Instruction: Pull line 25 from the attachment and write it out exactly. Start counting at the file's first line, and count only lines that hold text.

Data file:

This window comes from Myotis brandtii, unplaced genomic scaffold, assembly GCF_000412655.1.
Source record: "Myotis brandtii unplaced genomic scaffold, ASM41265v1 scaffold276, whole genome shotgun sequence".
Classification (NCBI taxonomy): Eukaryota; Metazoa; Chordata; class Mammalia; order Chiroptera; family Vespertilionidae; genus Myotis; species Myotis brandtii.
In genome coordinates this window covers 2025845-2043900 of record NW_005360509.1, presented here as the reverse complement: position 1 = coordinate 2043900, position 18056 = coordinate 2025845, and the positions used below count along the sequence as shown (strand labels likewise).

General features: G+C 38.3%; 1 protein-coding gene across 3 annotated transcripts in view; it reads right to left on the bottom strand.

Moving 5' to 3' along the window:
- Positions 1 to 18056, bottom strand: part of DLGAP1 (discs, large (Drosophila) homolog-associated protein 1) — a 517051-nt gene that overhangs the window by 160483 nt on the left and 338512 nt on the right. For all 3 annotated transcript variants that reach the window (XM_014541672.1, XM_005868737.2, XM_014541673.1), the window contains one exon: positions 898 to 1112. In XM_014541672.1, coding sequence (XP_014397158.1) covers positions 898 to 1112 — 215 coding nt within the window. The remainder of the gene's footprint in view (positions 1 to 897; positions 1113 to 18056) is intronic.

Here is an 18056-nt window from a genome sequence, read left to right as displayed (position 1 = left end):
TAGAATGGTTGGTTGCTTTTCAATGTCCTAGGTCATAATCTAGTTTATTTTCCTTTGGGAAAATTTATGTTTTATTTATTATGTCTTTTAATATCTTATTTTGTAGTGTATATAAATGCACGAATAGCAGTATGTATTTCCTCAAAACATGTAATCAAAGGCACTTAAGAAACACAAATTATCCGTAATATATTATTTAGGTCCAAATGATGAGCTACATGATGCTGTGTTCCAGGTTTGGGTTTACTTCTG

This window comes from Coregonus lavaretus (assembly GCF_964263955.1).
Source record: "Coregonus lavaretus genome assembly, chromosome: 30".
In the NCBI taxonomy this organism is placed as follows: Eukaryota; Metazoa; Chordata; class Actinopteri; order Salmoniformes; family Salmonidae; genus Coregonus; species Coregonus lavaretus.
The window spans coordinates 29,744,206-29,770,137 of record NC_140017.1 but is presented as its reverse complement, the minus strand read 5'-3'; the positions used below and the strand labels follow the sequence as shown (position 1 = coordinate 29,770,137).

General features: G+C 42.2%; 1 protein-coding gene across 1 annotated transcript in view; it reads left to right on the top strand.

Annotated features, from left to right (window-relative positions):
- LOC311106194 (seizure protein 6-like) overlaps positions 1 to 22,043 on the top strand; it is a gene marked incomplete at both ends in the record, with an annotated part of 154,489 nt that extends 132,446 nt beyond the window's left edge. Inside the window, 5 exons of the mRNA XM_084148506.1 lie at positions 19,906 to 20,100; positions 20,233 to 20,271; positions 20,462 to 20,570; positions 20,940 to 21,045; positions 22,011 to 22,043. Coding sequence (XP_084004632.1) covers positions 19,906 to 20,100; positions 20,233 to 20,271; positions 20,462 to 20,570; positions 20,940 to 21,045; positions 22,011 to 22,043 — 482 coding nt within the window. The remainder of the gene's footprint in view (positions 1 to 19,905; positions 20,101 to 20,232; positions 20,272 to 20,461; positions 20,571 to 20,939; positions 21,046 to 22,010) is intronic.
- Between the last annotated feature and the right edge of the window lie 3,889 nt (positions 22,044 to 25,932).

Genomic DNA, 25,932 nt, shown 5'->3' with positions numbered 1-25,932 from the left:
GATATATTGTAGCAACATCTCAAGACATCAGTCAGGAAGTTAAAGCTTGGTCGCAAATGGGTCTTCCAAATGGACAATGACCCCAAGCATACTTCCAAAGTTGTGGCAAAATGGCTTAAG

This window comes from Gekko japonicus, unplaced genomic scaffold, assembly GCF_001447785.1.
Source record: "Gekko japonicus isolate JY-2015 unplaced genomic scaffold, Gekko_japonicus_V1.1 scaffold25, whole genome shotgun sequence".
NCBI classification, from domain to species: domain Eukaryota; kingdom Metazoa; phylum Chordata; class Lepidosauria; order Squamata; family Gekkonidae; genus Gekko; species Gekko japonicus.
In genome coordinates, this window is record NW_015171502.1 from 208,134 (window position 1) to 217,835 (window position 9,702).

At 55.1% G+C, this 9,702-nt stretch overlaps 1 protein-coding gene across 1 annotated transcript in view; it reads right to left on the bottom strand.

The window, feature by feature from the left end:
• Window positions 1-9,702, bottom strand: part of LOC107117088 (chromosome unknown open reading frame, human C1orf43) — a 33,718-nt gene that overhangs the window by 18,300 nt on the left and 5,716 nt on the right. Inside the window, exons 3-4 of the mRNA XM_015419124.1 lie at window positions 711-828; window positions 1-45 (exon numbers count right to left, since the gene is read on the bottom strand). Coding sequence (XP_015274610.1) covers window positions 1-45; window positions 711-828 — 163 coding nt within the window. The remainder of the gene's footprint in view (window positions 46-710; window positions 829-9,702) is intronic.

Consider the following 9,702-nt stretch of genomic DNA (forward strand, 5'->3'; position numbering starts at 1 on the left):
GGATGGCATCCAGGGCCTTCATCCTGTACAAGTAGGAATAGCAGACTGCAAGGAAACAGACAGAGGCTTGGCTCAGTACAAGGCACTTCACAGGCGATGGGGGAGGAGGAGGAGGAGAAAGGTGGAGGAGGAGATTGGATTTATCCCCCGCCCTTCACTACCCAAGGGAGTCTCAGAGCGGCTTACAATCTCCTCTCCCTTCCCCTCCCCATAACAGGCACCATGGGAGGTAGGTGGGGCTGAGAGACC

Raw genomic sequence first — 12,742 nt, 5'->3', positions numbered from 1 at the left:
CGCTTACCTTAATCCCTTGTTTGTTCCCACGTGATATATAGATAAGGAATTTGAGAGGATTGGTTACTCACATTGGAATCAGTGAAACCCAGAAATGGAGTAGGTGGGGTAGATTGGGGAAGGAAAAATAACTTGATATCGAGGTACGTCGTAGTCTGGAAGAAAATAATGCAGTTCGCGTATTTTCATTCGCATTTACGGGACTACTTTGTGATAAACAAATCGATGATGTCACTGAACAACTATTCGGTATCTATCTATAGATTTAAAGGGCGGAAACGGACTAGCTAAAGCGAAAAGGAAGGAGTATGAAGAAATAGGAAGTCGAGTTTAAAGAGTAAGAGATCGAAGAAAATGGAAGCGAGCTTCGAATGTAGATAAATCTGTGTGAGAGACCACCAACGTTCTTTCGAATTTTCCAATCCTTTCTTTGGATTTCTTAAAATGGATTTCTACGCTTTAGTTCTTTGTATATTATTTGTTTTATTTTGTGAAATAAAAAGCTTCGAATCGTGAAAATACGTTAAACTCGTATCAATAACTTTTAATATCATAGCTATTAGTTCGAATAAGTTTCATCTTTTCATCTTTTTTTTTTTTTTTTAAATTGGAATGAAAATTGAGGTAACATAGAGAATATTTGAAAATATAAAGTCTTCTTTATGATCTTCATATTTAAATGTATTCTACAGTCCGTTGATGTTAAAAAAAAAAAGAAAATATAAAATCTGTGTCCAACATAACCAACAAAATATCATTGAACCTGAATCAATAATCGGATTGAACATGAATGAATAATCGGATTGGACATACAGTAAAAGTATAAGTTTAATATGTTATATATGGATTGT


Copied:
The window, feature by feature from the left end: